April 22, 2020
OWSD Member Dr Blessing A. Odogwu was invited by SciDev.Net to be part of a panel debate titled ‘Should gender analysis be embedded in epidemic responses?’
By Dr Blessing A. Odogwu
SciDev.Net is the world’s leading source of reliable and authoritative news, views and analysis about science and technology for global development. I was invited following my article on the OWSD website, ‘Wearing our gender lens in research design and development’. The reason for the debate was because policy responses often fail to consider how gender and epidemics interact. Health policies that fail to recognize the different needs of genders cannot effectively mitigate the impacts of pandemics, such as the novel coronavirus. We debated why gender analysis must be central in global health emergencies. The debate was conducted on Wednesday, 22 April from 2pm-3pm.
The panelists were:
- Sarah Hawkes: professor of global public health, University College London Institutional Research Information Service; co-founder and co-director of Global Health 50/50.
- Roopa Dhatt: executive director and co-founder, Women in Global Health; internal medicine physician.
- Giampiero Favato: director, Institute of Leadership and Management in Health, Kingston Business School, Kingston University London; editor of the American Public Library of Science journal PLOS ONE.
- Blessing A. Odogwu: Plant Science and Biotechnology lecturer, University of Port Harcourt; member of the Organization for Women in Science for the Developing World (OWSD).
In that special SciDev.Net debate, questions we considered were as follows:
Are more men dying of COVID-19 than women? Are women at greater risk of violence in lockdown? In stretched health systems, who will receive priority care and who could miss out? Do diagnostics, treatments and vaccine trials take gender into consideration? Does personal protective equipment keep everyone equally safe? And why is sex-disaggregated data central to all these questions?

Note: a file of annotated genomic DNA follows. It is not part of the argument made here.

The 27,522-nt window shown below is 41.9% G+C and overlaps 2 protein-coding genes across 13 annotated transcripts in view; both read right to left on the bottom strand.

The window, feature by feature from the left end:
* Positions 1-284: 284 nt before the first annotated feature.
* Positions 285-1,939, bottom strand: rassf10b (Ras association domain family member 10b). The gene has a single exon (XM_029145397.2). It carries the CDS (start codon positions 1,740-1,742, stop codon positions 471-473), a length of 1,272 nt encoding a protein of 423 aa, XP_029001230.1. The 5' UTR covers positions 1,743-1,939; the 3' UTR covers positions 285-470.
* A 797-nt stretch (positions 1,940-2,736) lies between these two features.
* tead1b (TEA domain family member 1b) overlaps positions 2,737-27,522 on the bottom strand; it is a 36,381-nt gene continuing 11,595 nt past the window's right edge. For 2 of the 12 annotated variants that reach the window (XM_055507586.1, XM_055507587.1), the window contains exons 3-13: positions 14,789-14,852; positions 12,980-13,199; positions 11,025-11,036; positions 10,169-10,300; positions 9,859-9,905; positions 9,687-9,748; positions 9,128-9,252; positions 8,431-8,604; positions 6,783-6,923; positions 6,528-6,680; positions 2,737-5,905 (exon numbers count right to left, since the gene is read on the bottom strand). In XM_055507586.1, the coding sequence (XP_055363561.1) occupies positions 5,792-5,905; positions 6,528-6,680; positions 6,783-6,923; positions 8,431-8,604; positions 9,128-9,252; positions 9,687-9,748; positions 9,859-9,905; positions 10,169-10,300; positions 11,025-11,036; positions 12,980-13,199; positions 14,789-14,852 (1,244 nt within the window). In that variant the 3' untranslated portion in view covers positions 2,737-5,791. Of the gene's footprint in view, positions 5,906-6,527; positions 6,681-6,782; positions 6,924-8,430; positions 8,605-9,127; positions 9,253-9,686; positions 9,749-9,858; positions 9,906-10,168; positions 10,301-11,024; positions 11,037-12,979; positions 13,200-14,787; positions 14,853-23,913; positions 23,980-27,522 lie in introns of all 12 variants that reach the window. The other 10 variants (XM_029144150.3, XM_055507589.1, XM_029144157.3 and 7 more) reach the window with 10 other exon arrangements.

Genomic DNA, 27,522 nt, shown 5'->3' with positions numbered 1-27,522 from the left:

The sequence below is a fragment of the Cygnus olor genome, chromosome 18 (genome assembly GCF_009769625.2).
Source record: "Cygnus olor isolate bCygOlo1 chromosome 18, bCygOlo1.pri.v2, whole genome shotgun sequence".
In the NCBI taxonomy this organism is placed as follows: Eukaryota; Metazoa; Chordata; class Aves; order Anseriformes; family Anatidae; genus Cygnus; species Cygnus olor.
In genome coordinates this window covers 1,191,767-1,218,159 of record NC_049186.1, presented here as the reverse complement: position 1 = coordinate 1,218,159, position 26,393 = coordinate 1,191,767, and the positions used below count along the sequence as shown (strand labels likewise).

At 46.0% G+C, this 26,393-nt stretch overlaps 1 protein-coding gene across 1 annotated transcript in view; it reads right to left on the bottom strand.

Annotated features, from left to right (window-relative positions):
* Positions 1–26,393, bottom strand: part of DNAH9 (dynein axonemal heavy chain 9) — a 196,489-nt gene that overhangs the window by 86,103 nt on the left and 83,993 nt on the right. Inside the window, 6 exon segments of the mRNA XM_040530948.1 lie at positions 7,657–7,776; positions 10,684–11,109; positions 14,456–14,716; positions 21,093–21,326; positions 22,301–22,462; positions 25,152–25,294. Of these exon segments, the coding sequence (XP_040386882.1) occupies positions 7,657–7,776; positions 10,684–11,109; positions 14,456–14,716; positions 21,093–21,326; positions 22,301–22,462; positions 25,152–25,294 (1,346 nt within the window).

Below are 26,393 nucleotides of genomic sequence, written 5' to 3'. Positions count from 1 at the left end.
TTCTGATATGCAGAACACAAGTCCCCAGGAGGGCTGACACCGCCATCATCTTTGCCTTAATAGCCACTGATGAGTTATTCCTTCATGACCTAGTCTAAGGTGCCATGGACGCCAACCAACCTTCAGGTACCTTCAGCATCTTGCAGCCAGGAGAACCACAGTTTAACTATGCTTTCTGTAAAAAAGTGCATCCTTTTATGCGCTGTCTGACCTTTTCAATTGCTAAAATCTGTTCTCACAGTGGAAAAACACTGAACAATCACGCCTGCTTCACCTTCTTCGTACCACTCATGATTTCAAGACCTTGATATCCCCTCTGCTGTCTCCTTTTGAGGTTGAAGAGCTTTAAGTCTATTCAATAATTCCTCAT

My highlights from the debate: All debate panelists agreed that gender analysis should be embedded in epidemic responses because the data from previous epidemics like ebola epidemics, has provided evidence that has guided the development and deployment of interventions during this COVID-19 pandemic. Still it was observed that most gender groups especially women are vulnerable and may be facing barriers that will prevent them from having access to these interventions such as food palliatives, vaccine trials etc. What makes gender groups vulnerable and the barriers that are thwarting their access to interventions can only be identified through gender analysis. One the high points was when Roopa Dhatt pointed that there are concerns that the personal protective equipment was designed for men and was predisposing women health workers to COVID-19 infection. Also, the evidence from previous data has seen more women from women-in-science and women-based organizations such as OWSD coming up with innovative ideas to enhance the adaptive capabilities of vulnerable groups to cope during this COVID-19 pandemic. It is believed that incorporating gender analysis in the COVID-19 fight will provide data that will be useful in future pandemics.
Department of Plant Science and Biotechnology,
University of Port Harcourt, Rivers State
LinkedIn: Blessing Nwokocha